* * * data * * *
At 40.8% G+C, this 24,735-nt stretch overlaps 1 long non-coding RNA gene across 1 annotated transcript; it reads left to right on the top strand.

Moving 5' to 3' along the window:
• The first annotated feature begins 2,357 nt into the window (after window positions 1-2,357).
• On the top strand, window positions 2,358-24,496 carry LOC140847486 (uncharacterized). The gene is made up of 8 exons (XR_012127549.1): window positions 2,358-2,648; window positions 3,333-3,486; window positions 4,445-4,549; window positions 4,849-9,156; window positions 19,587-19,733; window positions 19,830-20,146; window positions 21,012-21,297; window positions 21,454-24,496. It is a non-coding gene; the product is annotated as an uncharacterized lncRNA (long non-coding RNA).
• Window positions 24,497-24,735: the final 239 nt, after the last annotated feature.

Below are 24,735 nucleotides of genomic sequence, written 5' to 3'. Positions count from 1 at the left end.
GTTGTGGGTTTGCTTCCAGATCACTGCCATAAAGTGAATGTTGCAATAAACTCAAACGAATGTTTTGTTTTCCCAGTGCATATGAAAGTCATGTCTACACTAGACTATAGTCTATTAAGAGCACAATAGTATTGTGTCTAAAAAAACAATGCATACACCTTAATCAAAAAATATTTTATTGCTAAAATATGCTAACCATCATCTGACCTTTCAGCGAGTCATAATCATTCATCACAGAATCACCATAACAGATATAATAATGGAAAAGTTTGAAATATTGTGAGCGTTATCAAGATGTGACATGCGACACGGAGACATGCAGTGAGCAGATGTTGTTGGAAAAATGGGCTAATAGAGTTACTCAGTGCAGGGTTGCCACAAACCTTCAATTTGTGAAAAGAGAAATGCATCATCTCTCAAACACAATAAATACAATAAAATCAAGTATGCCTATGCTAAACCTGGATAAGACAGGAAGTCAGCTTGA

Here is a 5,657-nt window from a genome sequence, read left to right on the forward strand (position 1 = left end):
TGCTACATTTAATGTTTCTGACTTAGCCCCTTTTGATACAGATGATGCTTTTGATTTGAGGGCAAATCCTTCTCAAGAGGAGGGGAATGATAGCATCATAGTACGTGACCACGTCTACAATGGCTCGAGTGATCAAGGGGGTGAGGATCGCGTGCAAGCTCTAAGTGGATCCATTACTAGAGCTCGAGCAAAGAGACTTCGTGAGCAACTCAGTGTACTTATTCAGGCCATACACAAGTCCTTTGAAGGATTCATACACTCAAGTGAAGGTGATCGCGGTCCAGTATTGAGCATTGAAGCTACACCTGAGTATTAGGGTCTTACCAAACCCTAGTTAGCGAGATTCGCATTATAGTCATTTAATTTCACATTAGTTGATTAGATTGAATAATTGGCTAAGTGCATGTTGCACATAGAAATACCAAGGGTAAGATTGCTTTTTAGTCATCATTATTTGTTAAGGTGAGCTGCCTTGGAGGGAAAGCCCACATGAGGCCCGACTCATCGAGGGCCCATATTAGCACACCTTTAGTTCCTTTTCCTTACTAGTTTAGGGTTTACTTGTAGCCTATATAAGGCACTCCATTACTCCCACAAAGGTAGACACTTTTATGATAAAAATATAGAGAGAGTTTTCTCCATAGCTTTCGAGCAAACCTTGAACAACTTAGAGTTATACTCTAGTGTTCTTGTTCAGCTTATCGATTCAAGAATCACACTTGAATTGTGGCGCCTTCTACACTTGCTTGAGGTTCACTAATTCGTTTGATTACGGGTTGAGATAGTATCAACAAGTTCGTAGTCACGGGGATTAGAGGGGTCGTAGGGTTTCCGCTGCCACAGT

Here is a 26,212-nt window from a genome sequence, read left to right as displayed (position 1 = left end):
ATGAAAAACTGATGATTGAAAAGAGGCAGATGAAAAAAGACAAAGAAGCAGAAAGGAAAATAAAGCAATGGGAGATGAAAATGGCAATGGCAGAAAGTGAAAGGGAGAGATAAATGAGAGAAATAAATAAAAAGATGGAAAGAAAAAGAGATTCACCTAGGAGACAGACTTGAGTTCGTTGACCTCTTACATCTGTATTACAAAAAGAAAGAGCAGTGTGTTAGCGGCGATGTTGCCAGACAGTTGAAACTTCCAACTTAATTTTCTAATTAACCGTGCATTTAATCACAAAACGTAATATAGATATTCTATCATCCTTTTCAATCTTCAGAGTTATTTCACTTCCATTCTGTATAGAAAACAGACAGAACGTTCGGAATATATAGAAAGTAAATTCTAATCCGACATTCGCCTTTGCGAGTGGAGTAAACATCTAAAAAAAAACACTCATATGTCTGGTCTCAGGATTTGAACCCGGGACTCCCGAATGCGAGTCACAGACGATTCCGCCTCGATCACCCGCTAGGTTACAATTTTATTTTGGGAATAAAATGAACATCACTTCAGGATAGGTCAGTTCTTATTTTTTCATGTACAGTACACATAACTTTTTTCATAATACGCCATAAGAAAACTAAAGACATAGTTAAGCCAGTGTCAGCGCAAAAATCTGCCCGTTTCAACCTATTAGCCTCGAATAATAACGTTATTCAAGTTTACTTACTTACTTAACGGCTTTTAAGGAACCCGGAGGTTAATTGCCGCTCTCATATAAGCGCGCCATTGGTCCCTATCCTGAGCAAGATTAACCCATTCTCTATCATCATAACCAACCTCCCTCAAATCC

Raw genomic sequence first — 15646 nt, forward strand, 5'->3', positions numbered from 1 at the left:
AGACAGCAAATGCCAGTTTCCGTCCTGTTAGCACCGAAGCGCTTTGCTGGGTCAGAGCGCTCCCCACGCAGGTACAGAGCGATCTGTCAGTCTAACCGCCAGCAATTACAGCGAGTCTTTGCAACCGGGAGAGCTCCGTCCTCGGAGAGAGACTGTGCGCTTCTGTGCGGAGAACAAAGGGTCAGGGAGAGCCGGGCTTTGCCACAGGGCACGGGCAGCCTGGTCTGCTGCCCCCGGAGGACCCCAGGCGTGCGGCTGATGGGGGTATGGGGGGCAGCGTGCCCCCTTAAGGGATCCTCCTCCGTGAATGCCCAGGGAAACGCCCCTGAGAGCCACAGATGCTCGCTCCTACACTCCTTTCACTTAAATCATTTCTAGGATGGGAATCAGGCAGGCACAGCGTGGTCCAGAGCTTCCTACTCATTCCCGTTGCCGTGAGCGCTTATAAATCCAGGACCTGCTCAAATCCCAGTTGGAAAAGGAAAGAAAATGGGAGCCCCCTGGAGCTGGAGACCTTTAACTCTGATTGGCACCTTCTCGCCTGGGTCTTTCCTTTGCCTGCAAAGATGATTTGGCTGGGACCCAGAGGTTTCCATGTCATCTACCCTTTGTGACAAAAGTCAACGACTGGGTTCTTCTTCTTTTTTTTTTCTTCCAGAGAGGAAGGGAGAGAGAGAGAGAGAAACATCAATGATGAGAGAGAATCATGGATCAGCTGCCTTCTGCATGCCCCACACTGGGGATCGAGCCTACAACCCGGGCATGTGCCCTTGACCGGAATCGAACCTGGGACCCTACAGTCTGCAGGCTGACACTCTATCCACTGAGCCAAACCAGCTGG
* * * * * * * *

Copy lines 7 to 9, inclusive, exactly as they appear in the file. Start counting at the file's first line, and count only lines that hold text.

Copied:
GTTGTGGGTTTGCTTCCAGATCACTGCCATAAAGTGAATGTTGCAATAAACTCAAACGAATGTTTTGTTTTCCCAGTGCATATGAAAGTCATGTCTACACTAGACTATAGTCTATTAAGAGCACAATAGTATTGTGTCTAAAAAAACAATGCATACACCTTAATCAAAAAATATTTTATTGCTAAAATATGCTAACCATCATCTGACCTTTCAGCGAGTCATAATCATTCATCACAGAATCACCATAACAGATATAATAATGGAAAAGTTTGAAATATTGTGAGCGTTATCAAGATGTGACATGCGACACGGAGACATGCAGTGAGCAGATGTTGTTGGAAAAATGGGCTAATAGAGTTACTCAGTGCAGGGTTGCCACAAACCTTCAATTTGTGAAAAGAGAAATGCATCATCTCTCAAACACAATAAATACAATAAAATCAAGTATGCCTATGCTAAACCTGGATAAGACAGGAAGTCAGCTTGA

Here is a 5,657-nt window from a genome sequence, read left to right on the forward strand (position 1 = left end):
TGCTACATTTAATGTTTCTGACTTAGCCCCTTTTGATACAGATGATGCTTTTGATTTGAGGGCAAATCCTTCTCAAGAGGAGGGGAATGATAGCATCATAGTACGTGACCACGTCTACAATGGCTCGAGTGATCAAGGGGGTGAGGATCGCGTGCAAGCTCTAAGTGGATCCATTACTAGAGCTCGAGCAAAGAGACTTCGTGAGCAACTCAGTGTACTTATTCAGGCCATACACAAGTCCTTTGAAGGATTCATACACTCAAGTGAAGGTGATCGCGGTCCAGTATTGAGCATTGAAGCTACACCTGAGTATTAGGGTCTTACCAAACCCTAGTTAGCGAGATTCGCATTATAGTCATTTAATTTCACATTAGTTGATTAGATTGAATAATTGGCTAAGTGCATGTTGCACATAGAAATACCAAGGGTAAGATTGCTTTTTAGTCATCATTATTTGTTAAGGTGAGCTGCCTTGGAGGGAAAGCCCACATGAGGCCCGACTCATCGAGGGCCCATATTAGCACACCTTTAGTTCCTTTTCCTTACTAGTTTAGGGTTTACTTGTAGCCTATATAAGGCACTCCATTACTCCCACAAAGGTAGACACTTTTATGATAAAAATATAGAGAGAGTTTTCTCCATAGCTTTCGAGCAAACCTTGAACAACTTAGAGTTATACTCTAGTGTTCTTGTTCAGCTTATCGATTCAAGAATCACACTTGAATTGTGGCGCCTTCTACACTTGCTTGAGGTTCACTAATTCGTTTGATTACGGGTTGAGATAGTATCAACAAGTTCGTAGTCACGGGGATTAGAGGGGTCGTAGGGTTTCCGCTGCCACAGT